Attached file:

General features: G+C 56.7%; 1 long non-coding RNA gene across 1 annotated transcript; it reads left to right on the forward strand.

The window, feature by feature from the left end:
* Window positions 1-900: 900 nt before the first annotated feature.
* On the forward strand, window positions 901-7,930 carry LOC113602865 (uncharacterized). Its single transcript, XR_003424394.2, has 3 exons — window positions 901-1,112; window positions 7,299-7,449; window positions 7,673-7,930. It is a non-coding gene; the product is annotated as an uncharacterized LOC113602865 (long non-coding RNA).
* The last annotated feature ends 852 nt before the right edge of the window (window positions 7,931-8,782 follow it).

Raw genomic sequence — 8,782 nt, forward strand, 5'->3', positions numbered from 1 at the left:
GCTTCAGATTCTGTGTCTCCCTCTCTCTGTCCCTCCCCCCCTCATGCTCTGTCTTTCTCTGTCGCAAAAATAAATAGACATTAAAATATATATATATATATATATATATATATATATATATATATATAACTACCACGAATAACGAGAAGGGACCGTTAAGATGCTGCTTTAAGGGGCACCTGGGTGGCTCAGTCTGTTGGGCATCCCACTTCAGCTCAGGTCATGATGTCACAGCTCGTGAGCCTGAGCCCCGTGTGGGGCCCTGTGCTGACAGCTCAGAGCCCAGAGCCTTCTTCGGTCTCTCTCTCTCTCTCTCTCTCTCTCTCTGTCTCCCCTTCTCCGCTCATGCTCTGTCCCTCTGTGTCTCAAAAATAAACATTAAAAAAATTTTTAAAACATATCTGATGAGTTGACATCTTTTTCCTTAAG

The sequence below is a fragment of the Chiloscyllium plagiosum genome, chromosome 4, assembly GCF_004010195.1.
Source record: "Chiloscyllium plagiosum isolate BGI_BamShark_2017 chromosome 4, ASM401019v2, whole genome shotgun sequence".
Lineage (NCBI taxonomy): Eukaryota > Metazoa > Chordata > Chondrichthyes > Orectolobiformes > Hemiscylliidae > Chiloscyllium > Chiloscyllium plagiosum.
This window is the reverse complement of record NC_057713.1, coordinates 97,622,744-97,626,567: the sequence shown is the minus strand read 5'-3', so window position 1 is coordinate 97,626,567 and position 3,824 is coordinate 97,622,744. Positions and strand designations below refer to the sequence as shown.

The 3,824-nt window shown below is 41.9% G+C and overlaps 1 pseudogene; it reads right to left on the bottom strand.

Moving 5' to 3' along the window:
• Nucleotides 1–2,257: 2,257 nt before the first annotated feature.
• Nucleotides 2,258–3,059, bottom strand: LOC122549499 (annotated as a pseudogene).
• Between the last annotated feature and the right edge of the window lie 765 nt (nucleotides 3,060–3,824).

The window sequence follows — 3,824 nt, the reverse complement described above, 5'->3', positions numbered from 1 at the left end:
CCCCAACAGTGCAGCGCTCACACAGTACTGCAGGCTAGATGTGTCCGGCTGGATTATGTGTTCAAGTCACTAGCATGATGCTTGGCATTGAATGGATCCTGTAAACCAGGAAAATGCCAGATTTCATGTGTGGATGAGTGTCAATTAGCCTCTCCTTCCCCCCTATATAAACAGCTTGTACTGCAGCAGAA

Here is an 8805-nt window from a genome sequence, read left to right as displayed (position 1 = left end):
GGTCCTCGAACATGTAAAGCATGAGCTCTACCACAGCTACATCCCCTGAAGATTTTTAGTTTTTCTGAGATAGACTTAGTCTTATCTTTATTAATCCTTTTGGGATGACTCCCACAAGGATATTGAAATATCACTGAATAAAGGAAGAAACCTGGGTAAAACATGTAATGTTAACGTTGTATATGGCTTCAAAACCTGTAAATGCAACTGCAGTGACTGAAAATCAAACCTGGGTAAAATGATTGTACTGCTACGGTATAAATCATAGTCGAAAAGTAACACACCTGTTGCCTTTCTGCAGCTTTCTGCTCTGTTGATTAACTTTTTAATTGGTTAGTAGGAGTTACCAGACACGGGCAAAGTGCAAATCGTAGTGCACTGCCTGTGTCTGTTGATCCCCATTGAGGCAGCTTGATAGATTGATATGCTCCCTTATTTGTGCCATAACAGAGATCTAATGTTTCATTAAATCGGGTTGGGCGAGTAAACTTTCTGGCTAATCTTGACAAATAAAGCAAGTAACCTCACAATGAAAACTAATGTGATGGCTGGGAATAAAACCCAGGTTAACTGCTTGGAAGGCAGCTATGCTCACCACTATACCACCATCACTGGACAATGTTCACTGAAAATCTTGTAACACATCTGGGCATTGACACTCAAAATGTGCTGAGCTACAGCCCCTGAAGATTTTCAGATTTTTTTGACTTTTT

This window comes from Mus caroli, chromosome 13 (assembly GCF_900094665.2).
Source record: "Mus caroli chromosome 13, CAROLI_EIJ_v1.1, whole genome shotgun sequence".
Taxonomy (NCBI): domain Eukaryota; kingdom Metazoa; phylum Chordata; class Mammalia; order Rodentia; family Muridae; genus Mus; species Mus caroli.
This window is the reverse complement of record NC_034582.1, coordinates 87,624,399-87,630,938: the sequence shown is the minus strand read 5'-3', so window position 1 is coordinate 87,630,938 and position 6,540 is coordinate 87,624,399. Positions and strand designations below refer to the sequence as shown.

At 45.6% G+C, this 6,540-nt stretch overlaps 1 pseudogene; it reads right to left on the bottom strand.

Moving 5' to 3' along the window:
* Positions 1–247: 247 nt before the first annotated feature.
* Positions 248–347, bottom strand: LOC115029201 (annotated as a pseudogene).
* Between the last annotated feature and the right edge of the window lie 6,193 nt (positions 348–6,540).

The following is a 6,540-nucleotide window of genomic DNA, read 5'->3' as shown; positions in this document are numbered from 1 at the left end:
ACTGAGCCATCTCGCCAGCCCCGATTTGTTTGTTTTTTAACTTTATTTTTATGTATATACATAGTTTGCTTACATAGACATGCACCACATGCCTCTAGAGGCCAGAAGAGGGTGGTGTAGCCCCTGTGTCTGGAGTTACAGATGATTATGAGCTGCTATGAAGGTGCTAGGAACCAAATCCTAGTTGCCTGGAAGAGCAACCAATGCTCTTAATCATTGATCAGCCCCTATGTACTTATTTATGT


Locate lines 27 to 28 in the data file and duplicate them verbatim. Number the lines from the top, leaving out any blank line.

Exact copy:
* Positions 1–247: 247 nt before the first annotated feature.
* Positions 248–347, bottom strand: LOC115029201 (annotated as a pseudogene).